“Find a bit of beauty in the world today. Share it. If you can't find it, create it. Some days this may be hard to do. Persevere.”
Lisa Bonchek Adams tweeted those words on February 27 along with a photo of a peony from her garden.
This must have been especially hard to do, because the Connecticut mother of three was at the time writing about the downhill slope in her treatment for terminal stage IV breast cancer that had metastasized to her liver.
Yet that positive attitude had prevailed through more than 175,000 tweets and frequent blog posts chronicling her more than eight years living with breast cancer.
Like many who followed her on Twitter, I felt like I had gotten to know Lisa. So I was saddened to open my Facebook feed on Saturday and learn that she had died a day earlier at age 45, according to this post on her website:
“The thousands upon thousands who knew and loved Lisa Bonchek Adams; whether in person or via Facebook, Twitter, or her website and blog read around the world; whether up close or from afar; will find it hard to believe that her steely will and indomitable spirit were finally overcome by the disease she had lived with for so many years.”
She was treated at Memorial Sloan Kettering Cancer Center in New York, and had asked that anyone wishing to honor her memory contribute to her fund for breast cancer research
“In keeping with Lisa’s wishes, this web site will be maintained as a resource of Lisa’s writings about metastatic breast cancer, grief and loss, life, and family,” the announcement read.
If you read Lisa’s posts and tweets, you felt like we were with her every step of the way. And her detailed descriptions of her treatment were not just personal but also educational.
“For many, Lisa offered a window into what it was like to be dying of cancer but still reaching for new experimental therapy, for continued treatment, for hope grounded in reality,” Elaine Schattner wrote in “Forbes” magazine.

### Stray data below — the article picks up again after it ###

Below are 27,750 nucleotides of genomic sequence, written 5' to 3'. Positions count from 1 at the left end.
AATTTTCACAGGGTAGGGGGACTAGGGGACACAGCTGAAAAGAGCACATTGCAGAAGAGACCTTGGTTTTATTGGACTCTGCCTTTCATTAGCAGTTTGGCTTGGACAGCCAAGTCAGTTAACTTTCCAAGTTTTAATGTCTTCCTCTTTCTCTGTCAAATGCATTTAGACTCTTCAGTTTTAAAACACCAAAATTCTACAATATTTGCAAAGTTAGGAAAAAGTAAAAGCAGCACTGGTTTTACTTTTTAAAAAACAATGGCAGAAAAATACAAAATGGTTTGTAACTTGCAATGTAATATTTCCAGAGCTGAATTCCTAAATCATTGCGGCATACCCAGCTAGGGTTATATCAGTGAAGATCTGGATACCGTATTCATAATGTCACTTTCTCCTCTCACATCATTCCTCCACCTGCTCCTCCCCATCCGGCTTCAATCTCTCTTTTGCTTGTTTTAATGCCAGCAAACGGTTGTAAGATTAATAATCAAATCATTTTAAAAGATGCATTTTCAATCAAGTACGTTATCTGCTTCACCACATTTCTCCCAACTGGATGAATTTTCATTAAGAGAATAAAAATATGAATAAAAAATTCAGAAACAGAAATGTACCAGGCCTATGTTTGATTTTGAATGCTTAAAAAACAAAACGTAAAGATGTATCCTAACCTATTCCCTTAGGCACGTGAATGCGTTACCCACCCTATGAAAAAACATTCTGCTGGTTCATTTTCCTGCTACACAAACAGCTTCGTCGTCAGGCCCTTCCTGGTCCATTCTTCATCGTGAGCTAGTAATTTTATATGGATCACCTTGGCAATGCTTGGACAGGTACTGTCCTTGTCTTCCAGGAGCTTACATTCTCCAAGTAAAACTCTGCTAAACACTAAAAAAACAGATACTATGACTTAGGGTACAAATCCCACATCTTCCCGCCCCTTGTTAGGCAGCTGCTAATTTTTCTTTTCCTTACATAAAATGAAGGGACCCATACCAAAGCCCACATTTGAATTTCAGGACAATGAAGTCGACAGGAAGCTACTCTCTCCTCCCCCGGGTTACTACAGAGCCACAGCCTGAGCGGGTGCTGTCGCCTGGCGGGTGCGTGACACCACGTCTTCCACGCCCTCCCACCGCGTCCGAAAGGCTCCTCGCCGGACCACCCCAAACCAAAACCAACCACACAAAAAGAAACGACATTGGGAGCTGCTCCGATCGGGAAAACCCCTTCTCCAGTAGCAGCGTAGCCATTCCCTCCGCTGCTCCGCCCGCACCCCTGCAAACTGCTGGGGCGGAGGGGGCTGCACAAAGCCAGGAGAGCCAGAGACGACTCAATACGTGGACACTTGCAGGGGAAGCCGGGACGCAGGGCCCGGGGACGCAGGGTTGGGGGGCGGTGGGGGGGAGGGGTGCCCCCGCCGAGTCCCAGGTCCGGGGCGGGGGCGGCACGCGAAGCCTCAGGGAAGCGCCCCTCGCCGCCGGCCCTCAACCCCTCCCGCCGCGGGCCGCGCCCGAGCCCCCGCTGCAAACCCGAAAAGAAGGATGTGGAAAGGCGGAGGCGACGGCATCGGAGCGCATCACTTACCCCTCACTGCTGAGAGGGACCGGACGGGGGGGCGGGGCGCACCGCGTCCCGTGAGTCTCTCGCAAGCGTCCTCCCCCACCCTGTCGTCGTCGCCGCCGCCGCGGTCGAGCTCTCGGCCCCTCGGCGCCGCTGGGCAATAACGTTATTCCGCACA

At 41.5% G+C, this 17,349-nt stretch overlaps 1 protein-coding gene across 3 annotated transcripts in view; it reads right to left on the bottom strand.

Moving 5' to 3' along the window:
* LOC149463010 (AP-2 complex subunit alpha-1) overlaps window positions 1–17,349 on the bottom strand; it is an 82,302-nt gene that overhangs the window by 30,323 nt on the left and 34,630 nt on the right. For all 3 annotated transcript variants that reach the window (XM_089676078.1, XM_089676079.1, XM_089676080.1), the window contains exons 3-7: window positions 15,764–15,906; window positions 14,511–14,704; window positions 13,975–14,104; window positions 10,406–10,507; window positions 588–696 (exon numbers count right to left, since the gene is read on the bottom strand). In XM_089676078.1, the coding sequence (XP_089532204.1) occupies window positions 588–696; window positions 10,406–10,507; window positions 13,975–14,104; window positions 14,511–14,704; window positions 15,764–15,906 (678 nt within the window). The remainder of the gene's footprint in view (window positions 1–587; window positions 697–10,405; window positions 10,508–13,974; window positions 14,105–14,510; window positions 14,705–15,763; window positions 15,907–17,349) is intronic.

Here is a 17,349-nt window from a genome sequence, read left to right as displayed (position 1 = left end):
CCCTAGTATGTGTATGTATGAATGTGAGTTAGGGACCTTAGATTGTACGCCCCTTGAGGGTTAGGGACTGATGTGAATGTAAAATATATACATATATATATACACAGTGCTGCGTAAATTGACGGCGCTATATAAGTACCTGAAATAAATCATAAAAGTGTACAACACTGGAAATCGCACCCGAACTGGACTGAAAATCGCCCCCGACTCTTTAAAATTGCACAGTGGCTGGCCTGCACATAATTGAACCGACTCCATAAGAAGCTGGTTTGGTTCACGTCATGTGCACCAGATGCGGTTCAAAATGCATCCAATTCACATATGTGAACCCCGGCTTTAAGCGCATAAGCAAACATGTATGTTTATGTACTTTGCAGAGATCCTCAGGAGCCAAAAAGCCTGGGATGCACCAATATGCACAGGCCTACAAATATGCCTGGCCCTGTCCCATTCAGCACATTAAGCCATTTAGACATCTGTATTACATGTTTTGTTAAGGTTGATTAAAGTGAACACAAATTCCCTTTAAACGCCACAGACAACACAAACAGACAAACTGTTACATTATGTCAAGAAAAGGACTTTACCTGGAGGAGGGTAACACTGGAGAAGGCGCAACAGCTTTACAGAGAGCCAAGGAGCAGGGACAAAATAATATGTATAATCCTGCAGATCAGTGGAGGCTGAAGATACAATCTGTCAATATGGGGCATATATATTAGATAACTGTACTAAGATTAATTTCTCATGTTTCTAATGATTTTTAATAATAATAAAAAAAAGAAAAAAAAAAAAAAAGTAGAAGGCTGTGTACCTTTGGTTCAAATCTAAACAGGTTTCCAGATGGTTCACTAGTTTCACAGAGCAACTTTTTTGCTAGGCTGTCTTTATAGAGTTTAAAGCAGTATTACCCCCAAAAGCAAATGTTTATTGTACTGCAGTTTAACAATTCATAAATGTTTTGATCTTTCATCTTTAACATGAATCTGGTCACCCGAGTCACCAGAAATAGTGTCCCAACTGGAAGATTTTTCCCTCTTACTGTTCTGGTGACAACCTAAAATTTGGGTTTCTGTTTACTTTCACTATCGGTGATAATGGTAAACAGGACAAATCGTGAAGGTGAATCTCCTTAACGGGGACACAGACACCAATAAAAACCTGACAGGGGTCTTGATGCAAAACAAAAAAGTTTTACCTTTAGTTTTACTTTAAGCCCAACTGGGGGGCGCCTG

Lisa attracted national attention last year when Emma Keller, then a contributor to “The Guardian,” newspaper, and Keller’s husband Bill, then an op-ed writer at “The New York Times,” wrote columns criticizing her. Emma said Adams had overshared, and Bill suggested she give up nonpalliative treatments. Their words created an uproar.
Over the weekend, several people shared this post that Lisa wrote in October 2014, entitled “When I Die” and reading in part:
“When I die don’t think you’ve lost me.
I’ll be right there with you, living on in the memories we have made.
When I die don’t say I ‘fought a battle.’ Or ‘lost a battle.’ Or ‘succumbed.’
Don’t make it sound like I didn’t try hard enough, or have the right attitude, or that I simply gave up.
When I die don’t say I ‘passed.’
That sounds like I walked by you in the corridor at school.
When I die tell the world what happened.
Plain and simple.
No euphemisms, no flowery language, no metaphors.
Instead, remember me and let my words live on.
Tell stories of something good I did.”
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